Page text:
Colombian Submission to the WHO IGWG negotiation favors drug company positions on IP

By resolution WHA 59.24, the WHO’s Intergovernmental Working Group on Public Health, Innovation, and Intellectual Property (IGWG) has the goal of producing a Global Strategy and Plan of Action that will implement the CIPIH report recommendations and “secure an enhanced and sustainable basis for needs-driven, essential health research and development relevant to diseases that disproportionately affect developing countries, proposing clear objectives and priorities for research and development, and estimating funding needs in this area.”

In the context of this negotiation, WHO Member States were asked to submit comments to the current draft of the Global Strategy (document A/PHI/IGWG/2/Conf.Paper1/Rev.1) before the second session of the IGWG resumes from 28 April to 3 May 2008.

So far, 16 countries have submitted comments, including the United States, Canada, Brazil, China and India. The Colombian government also has a submission and we have analyzed it with special attention due to the lack of participation of the Colombian government in sub-regional meetings (La Paz, Bolivia in August 2007 and Rio, Brazil in September 2007) that have prepared the Latin American countries for this important negotiation and which resulted in a very important sub-regional consensus known as the Rio Document.

The Colombian submission was prepared by the Minister of Foreign Affairs and it focuses on the parts of the Global Strategy that have not yet been negotiated, parts of elements 5 and 6.

Some of the proposals contained in the submission are problematic, and are quite close to the U.S. government position in this negotiation, for example:

a) Colombia is against the WHO having a greater role in providing technical and policy support on TRIPS flexibilities.

The Colombian submission seeks to minimize the role of WHO in providing technical and policy support to governments in the implementation and use of TRIPS flexibilities, for example in compulsory licenses, appropriate patentability criteria for medical inventions and the Bolar exception. [See comments on elements 5.2, 5.2 (a), 5.2 (c), 5.3 (f), 6.3 (a), 6.3 (d)]

b) Colombia is against health authorities participating in IP negotiations.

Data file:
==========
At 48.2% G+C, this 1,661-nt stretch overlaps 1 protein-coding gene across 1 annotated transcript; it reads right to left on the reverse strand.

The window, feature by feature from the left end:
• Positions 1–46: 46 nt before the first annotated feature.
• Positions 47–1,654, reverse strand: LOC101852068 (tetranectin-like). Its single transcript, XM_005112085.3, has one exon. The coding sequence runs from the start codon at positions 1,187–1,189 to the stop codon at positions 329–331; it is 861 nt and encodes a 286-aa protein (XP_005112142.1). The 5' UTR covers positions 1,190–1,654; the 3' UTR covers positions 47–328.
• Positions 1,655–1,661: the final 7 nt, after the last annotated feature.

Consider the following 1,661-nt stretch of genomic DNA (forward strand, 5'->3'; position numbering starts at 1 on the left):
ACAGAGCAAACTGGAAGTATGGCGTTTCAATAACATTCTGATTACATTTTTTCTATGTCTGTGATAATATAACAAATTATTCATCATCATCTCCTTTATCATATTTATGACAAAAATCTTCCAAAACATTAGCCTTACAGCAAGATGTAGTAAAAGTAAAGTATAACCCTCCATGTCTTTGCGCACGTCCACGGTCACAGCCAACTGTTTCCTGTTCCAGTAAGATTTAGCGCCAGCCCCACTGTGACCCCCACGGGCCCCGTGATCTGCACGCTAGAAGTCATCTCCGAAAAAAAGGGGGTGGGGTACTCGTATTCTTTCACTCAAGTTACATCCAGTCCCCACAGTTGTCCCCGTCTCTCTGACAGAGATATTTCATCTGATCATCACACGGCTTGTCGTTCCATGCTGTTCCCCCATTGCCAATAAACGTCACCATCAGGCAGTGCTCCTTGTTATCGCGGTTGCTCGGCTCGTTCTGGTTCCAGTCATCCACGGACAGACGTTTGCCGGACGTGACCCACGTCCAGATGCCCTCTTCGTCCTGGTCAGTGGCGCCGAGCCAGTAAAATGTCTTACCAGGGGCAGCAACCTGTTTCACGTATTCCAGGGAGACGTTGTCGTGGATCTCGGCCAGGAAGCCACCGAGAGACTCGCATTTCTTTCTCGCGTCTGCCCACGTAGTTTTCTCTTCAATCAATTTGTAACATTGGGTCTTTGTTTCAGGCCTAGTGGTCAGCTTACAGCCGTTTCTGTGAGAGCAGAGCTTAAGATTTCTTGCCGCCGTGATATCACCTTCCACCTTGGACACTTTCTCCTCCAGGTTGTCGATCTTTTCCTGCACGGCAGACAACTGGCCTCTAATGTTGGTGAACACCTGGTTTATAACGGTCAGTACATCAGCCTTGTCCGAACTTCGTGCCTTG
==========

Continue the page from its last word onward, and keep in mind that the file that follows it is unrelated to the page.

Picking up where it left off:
The Colombian submission proposes deleting element 5.2 (c) which, as it currently reads, is trying to ensure that the TRIPS flexibilities are fully implemented, which includes a recommendation to ensure the participation of health authorities in intellectual property negotiations.

c) Colombia does not support curbs on TRIPS-plus provisions in bilateral trade agreements and national legislation.

The Colombian submission proposes the deletion of element 5.2 (b) which, as it currently reads, is trying to discourage TRIPS-plus provisions in bilateral trade agreements and/or national legislation in ways that may have a negative impact on access to health products or treatments in developing countries.

d) Colombia is against assessing the public health impact of data-exclusivity regulations.

The Colombian submission proposes deleting element 5.3 (c) which, as it currently reads, proposes the assessment of the impact of data-exclusivity regulations on access to drugs in developing countries.

e) Colombia supports patent-registration linkage.

The Colombian submission proposes deleting the last sentence in element 6.2 (g) which, as it currently reads, calls for clarification of the working relationship between the drug regulatory authorities and patent offices. Recommending this deletion, the Colombian government is trying to avoid the position that patents are private rights that are not enforced by regulatory authorities. Therefore supporting a linkage between patent rights and regulatory approvals that will unnecessarily limit generic competition.

Judit Rius